• Rutabaga, Celery, Dill, & Smoked Chicken Soup
  • Matcha Whoopie Pies with Sakura Buttercream Filling
  • Chicken with Oyster Mushrooms, Portobellos, & Napa Cabbage
  • Mushroom Chicken Pie
  • Pistachio Wasabi Beets
  • Sichuan Chili Oil, and variety of cold-chicken-based lunches
  • Lemony Pea and Radish Salad with Mint
  • The Fort Greene
  • East African Sweet Pea Soup
  • Lazy, Rustic, Haphazard, and Amazing Sour Cherry Pies
  • Malaysian Chicken Satay
  • The Wildman’s iPhone App
  • Welsh Cakes with Dried Apricots and Candied Ginger
  • Farmhouse Pork with Black Beans and Green Peppers (and Trotter Gear)
  • Black Pepper Tofu with Pork
  • Peposo
  • Toasted Hazelnut Chai
  • Kentucky Coffee Spread
  • Banana Guacamole
  • Spicy Shrimp with Wine Rice
  • Double Ginger Chocolate Chunk Scones
  • Artichoke and Blood Orange Salad (with frisee, parsley, and cardamom)
  • Chevre Truffles
  • Clementine Sassafras Ice Cream
  • Jack is Closed (but you can vote for our pie on Sunday)
  • Our Wedding
  • Pecan Mole
  • Son-in-Law Eggs
  • Saffron Turmeric Cake with Meyer Lemon Sorbet, Argan Oil Whipped Cream, Almond Brittle, and Thyme
  • My Triumphant Return, with a Book Giveaway!

« | Main | »

Kentucky Coffee Spread

I went on another foraging hike with Wildman Steve Brill this past Saturday in honor of Dave’s 30th birthday. This time, I came prepared – I dropped pins on my iPhone map whenever we passed a tree or bush that I knew I’d want to be able to find again later! But putting aside the tale of our first attempt at wild foraged NYC nocino, I want to tell you about the seeds of the Kentucky coffee tree.

Early in the hike, we passed a huge Kentucky coffee trees with leaves like the tailfeathers of a bird. The Wildman pointed out the seed pods on the ground, and told us that the seeds could be roasted and used as a tasty caffeine-free coffee substitute. After a bit of hunting, our eyes adjusted to looking for seeds instead of seed pods, and we collected baggies full of what looked like malted milk balls hidden among the dead leaves at the side of the path.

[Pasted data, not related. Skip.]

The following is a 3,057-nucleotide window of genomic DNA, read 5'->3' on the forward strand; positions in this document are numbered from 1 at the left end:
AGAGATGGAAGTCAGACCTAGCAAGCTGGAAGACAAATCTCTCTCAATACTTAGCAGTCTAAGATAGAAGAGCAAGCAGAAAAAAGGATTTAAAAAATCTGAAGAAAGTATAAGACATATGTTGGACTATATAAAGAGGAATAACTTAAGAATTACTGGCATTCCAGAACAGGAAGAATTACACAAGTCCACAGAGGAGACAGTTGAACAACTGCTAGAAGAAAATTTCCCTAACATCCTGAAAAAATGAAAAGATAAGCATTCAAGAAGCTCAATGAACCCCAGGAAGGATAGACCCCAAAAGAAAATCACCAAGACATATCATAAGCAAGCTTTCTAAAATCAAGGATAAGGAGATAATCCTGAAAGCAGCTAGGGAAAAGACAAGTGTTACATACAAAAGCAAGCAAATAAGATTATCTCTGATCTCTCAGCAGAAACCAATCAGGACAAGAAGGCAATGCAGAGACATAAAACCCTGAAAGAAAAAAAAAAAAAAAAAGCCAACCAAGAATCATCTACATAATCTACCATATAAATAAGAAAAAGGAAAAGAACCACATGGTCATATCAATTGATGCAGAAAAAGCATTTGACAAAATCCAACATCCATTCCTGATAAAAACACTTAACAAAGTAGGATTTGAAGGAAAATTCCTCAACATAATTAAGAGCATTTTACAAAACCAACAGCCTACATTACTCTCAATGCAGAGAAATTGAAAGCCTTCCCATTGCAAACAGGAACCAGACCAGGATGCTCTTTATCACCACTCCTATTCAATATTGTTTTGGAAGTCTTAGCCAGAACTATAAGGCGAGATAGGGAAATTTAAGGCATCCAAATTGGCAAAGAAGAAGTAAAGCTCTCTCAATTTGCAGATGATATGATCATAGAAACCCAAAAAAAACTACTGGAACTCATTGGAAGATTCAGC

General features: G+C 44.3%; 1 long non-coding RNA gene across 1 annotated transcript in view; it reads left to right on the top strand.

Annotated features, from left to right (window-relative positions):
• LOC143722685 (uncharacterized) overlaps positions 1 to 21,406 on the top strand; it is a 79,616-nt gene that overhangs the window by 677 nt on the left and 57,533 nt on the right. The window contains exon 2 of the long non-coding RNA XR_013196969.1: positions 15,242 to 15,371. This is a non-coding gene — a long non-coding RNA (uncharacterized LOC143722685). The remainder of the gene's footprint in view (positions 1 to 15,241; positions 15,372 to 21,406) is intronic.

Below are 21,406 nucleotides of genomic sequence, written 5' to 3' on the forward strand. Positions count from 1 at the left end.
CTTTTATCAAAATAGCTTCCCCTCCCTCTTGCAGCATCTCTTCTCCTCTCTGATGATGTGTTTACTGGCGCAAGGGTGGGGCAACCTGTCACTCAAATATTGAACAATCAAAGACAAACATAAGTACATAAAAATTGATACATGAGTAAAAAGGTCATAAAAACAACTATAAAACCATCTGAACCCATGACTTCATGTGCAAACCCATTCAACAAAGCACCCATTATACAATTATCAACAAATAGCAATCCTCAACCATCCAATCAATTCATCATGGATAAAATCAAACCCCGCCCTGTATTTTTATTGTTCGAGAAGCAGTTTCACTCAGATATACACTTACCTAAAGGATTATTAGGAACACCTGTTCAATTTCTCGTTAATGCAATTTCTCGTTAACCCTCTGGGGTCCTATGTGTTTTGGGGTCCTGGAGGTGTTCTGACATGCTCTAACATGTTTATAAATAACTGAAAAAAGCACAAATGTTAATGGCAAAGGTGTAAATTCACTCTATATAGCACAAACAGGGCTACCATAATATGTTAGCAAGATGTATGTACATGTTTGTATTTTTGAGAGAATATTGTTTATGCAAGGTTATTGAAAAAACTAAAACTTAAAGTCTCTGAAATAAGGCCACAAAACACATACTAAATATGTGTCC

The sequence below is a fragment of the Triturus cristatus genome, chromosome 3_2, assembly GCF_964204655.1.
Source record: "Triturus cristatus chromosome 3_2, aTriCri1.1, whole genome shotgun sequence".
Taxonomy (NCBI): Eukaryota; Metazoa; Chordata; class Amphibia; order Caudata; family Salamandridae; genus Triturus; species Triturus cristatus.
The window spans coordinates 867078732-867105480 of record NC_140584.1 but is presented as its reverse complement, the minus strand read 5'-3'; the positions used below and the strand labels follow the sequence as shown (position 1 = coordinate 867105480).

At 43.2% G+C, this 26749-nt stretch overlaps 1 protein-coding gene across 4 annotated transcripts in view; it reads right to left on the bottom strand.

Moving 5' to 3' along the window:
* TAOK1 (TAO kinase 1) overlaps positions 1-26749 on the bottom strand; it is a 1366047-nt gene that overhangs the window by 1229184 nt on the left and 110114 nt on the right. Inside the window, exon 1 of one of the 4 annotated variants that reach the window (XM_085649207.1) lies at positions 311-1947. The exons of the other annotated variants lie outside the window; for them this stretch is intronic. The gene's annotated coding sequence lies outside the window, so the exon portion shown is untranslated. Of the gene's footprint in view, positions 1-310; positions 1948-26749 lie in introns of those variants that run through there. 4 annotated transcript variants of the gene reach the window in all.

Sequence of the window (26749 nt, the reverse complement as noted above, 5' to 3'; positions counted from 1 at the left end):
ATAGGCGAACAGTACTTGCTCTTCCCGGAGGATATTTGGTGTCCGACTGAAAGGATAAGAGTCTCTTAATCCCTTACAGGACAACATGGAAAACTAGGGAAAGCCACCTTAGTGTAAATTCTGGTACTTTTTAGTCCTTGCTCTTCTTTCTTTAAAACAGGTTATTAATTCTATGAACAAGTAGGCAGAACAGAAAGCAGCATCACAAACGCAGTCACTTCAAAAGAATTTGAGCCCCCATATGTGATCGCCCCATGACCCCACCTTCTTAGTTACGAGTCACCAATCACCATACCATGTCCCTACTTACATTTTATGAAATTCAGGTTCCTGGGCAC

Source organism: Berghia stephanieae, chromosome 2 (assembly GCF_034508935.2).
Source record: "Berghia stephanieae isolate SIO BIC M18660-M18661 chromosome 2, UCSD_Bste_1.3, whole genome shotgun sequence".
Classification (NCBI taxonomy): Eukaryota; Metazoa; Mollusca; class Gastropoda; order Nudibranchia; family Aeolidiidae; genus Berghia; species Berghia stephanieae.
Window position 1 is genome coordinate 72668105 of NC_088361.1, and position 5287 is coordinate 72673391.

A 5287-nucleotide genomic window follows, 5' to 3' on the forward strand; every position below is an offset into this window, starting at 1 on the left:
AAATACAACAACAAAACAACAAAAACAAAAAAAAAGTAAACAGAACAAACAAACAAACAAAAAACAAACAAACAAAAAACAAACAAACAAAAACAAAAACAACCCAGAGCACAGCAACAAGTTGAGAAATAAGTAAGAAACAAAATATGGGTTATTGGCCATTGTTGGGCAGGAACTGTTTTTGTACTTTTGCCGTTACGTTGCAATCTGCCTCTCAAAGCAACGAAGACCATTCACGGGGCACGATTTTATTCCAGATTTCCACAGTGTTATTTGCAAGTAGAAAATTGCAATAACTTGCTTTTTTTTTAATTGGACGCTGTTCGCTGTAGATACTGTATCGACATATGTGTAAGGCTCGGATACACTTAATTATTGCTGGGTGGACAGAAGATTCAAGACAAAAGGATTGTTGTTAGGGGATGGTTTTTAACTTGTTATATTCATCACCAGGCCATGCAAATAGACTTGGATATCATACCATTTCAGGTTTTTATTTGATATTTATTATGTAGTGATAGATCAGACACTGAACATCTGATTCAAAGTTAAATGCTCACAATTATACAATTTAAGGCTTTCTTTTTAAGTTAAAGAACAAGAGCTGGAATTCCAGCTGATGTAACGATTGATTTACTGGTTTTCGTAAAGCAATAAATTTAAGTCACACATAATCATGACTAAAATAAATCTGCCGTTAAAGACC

This next photo is by the Wildman himself, reposted here just so you can see what the seeds actually look like.

Following the Wildman’s instructions, when we got home we roasted the seeds in a foil-covered baking pan at 300 F for 2 hours. (The foil is there because some of the seeds end up popping like popcorn!) Our kitchen smelled like roasted chicory, and we thought of grinding up the whole seeds to make Kentucky coffee.

Dave and I are halfway through an elimination diet at the moment, though, and we’ve been craving chocolate much more than coffee. So, thinking back to when I made chocolate from scratch, we shelled the roasted seeds and used only the meaty innards.

Those innards, we ground to as fine a powder as we could. (We used a coffee grinder, but I’d strongly recommend using a superblender or sumeet instead.) I can pretty much guarantee you’ll want to sieve out the lumps.

Finally, we added in agave nectar (2:3 :: roasted and pitted Kentucky coffee tree seeds : agave nectar) and salt to taste, and blended until smooth.

It’s like a wild foraged chocolate spread or nutella substitute! What a perfect spread for toast or pancake. The Kentucky coffee spread had an intense, interesting darkness to it, and a touch of bitterness that was perfectly mellowed by the agave. As soon as this elimination diet is over, I am treating myself to a breakfast of crepes with sour cream and this Kentucky coffee spread.

One of these days, we have to go back and pick up more. In the meantime, you should go on one of the Wildman’s hikes. I think this was third or fourth one I’ve been on, and I still learned new things and had a great time.

2009: Son-In-Law Eggs
2008: Sour Cherry Coffee Cake

Post a comment

You can leave a response, or trackback from your own site.

3 Responses to “Kentucky Coffee Spread”

  1. mr.ed says:

    Evidently there can be male and female KC trees (like mulberries) so that only some have berries. Your cousin in Chicago was told that he has some on his property, but they must be male, ’cause they don’t flower or fruit.

  2. [...] love his hikes through NYC parks, where he teaches us how to identify edible and medicinal plants around the city. I love his beautiful artwork, which is all through his [...]

  3. tinkerbird says:

    Be careful, in large quantities, Kentucky Coffee tree seeds can be toxic.

Leave a Reply

July 2010
« May   Aug »